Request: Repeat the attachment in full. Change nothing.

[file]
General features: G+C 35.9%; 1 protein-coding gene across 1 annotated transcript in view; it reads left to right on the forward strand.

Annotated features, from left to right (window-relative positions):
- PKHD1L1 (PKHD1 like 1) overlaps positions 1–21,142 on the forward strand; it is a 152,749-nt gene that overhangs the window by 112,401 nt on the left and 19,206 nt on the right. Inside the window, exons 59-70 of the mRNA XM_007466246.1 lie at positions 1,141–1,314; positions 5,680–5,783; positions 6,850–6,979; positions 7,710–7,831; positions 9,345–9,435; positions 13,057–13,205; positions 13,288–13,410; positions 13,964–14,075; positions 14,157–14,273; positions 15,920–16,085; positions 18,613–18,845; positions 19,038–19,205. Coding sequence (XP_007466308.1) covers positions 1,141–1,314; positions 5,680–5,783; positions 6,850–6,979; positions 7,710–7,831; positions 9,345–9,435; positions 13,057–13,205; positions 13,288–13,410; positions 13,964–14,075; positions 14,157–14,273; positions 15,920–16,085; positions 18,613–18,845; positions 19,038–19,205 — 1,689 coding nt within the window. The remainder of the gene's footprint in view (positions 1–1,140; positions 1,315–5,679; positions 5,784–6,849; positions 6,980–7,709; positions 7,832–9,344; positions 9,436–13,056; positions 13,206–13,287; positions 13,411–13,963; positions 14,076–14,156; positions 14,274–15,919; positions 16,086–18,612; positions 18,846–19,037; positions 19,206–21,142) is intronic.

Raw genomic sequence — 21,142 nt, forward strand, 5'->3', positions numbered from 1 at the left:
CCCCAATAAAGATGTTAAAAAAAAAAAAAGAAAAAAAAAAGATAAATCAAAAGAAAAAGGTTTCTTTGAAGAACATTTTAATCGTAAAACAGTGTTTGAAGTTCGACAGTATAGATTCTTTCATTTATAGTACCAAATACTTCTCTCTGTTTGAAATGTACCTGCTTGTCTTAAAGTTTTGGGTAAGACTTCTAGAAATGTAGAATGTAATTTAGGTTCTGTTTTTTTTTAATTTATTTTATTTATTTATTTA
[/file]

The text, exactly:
General features: G+C 35.9%; 1 protein-coding gene across 1 annotated transcript in view; it reads left to right on the forward strand.

Annotated features, from left to right (window-relative positions):
- PKHD1L1 (PKHD1 like 1) overlaps positions 1–21,142 on the forward strand; it is a 152,749-nt gene that overhangs the window by 112,401 nt on the left and 19,206 nt on the right. Inside the window, exons 59-70 of the mRNA XM_007466246.1 lie at positions 1,141–1,314; positions 5,680–5,783; positions 6,850–6,979; positions 7,710–7,831; positions 9,345–9,435; positions 13,057–13,205; positions 13,288–13,410; positions 13,964–14,075; positions 14,157–14,273; positions 15,920–16,085; positions 18,613–18,845; positions 19,038–19,205. Coding sequence (XP_007466308.1) covers positions 1,141–1,314; positions 5,680–5,783; positions 6,850–6,979; positions 7,710–7,831; positions 9,345–9,435; positions 13,057–13,205; positions 13,288–13,410; positions 13,964–14,075; positions 14,157–14,273; positions 15,920–16,085; positions 18,613–18,845; positions 19,038–19,205 — 1,689 coding nt within the window. The remainder of the gene's footprint in view (positions 1–1,140; positions 1,315–5,679; positions 5,784–6,849; positions 6,980–7,709; positions 7,832–9,344; positions 9,436–13,056; positions 13,206–13,287; positions 13,411–13,963; positions 14,076–14,156; positions 14,274–15,919; positions 16,086–18,612; positions 18,846–19,037; positions 19,206–21,142) is intronic.

Raw genomic sequence — 21,142 nt, forward strand, 5'->3', positions numbered from 1 at the left:
CCCCAATAAAGATGTTAAAAAAAAAAAAAGAAAAAAAAAAGATAAATCAAAAGAAAAAGGTTTCTTTGAAGAACATTTTAATCGTAAAACAGTGTTTGAAGTTCGACAGTATAGATTCTTTCATTTATAGTACCAAATACTTCTCTCTGTTTGAAATGTACCTGCTTGTCTTAAAGTTTTGGGTAAGACTTCTAGAAATGTAGAATGTAATTTAGGTTCTGTTTTTTTTTAATTTATTTTATTTATTTATTTA